Featured Research

from universities, journals, and other organizations

Higher risk of birth problems after assisted conception

Date:
January 9, 2014
Source:
University of Adelaide
Summary:
A study has shown that the risk of serious complications such as stillbirth, preterm birth, low birth weight and neonatal death is around twice as high for babies conceived by assisted reproductive therapies compared with naturally conceived babies.

The risk of serious complications such as stillbirth, preterm birth, low birth weight and neonatal death is around twice as high for babies conceived by assisted reproductive therapies compared with naturally conceived babies.
Credit: Sergey Bogdanov / Fotolia

A University of Adelaide study has shown that the risk of serious complications such as stillbirth, preterm birth, low birth weight and neonatal death is around twice as high for babies conceived by assisted reproductive therapies compared with naturally conceived babies.

Related Articles


In the most comprehensive study of its kind in the world, researchers from the University's Robinson Institute have compared the outcomes of more than 300,000 births in South Australia over a 17-year period. This included more than 4300 births from assisted reproduction.

They compared adverse birth events related to all forms of available treatment, including in-vitro fertilization (IVF), intracytoplasmic sperm injection (ICSI), ovulation induction, and cryopreservation of embryos.

The results are published online today in the journal PLOS ONE.

"Compared with spontaneous conceptions in couples with no record of infertility, singleton babies from assisted conception were almost twice as likely to be stillborn, more than twice as likely to be preterm, almost three times as likely to have very low birth weight, and twice as likely to die within the first 28 days of birth," says the study leader, Professor Michael Davies from the University of Adelaide's Robinson Institute.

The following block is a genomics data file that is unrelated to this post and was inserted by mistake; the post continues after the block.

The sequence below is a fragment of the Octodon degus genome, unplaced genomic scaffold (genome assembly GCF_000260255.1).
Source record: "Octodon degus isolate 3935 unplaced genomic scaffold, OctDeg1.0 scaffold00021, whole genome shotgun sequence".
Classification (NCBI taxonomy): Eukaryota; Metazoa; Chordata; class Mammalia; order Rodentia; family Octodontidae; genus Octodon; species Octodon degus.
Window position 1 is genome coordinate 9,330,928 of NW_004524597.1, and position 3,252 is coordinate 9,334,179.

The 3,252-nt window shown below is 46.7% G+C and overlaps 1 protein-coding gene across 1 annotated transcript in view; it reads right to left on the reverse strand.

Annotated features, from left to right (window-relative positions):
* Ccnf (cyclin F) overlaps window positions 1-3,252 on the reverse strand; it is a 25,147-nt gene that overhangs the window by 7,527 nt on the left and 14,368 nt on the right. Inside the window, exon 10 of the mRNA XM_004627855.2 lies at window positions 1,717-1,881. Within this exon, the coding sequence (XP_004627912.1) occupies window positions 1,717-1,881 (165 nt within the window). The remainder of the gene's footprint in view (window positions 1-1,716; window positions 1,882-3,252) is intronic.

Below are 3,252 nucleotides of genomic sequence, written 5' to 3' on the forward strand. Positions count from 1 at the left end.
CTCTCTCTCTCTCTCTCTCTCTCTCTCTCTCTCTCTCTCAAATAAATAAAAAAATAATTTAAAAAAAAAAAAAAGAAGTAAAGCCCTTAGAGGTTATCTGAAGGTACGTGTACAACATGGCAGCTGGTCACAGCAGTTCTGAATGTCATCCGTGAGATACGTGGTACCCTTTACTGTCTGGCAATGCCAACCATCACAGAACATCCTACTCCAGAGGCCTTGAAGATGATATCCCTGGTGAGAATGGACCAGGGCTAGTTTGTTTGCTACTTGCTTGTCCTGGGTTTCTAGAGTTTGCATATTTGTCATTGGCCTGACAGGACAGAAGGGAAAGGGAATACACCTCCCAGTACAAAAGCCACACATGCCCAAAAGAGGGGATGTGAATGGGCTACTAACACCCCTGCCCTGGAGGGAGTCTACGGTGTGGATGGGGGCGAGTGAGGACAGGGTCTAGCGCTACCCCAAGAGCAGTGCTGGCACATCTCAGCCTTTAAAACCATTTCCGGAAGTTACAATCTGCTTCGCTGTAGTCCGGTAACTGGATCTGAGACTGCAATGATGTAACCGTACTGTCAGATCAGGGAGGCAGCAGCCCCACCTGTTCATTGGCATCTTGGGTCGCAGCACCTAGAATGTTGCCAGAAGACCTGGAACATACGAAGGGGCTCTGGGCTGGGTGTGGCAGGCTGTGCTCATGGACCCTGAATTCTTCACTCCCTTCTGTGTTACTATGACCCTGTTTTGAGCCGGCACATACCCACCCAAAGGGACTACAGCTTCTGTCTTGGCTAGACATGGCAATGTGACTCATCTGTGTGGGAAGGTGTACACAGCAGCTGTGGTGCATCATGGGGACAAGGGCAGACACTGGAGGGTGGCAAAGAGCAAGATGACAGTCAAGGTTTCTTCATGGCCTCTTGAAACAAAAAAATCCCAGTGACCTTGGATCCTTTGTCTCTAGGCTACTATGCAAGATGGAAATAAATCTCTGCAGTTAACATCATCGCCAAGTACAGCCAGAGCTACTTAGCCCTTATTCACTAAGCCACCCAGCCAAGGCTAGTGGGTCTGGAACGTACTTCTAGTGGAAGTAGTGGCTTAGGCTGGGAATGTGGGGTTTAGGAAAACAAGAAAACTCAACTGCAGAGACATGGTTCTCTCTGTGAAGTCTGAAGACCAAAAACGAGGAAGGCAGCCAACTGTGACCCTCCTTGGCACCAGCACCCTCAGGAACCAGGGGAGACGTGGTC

"These outcomes varied depending on the type of assisted conception used. Very low and low birth weight, very preterm and preterm birth, and neonatal death were markedly more common in births from IVF and, to a lesser degree, in births from ICSI," he says.

"Using frozen embryos eliminated all significant adverse outcomes associated with ICSI but not with IVF. However, frozen embryos were also associated with increased risk of macrosomia (big baby syndrome) for IVF and ICSI babies."

Professor Davies says the study confirms related work in Europe and Australia showing that infertility treatment is associated with adverse outcomes for newborn babies.

"More research is now urgently needed into longer term follow-up of those who have experienced comprehensive perinatal disadvantage," he says. "Our studies also need to be expanded to include more recent years of treatment, as the technology has been undergoing continual innovation, which may influence the associated risks."

This is also the first study to make a comparison with pregnancies in women diagnosed with infertility, but who never received intensive treatment.

"Women in this group who eventually conceived without the help of invasive assisted reproduction gave birth to babies who were nine times more likely to have very low birth weight, seven times more likely to be very preterm, and almost seven times more likely to die within the first 28 days of birth. This may be due to the underlying medical conditions related to their infertility, or the use of fertility medications or therapies that are not recorded," Professor Davies says.


Story Source: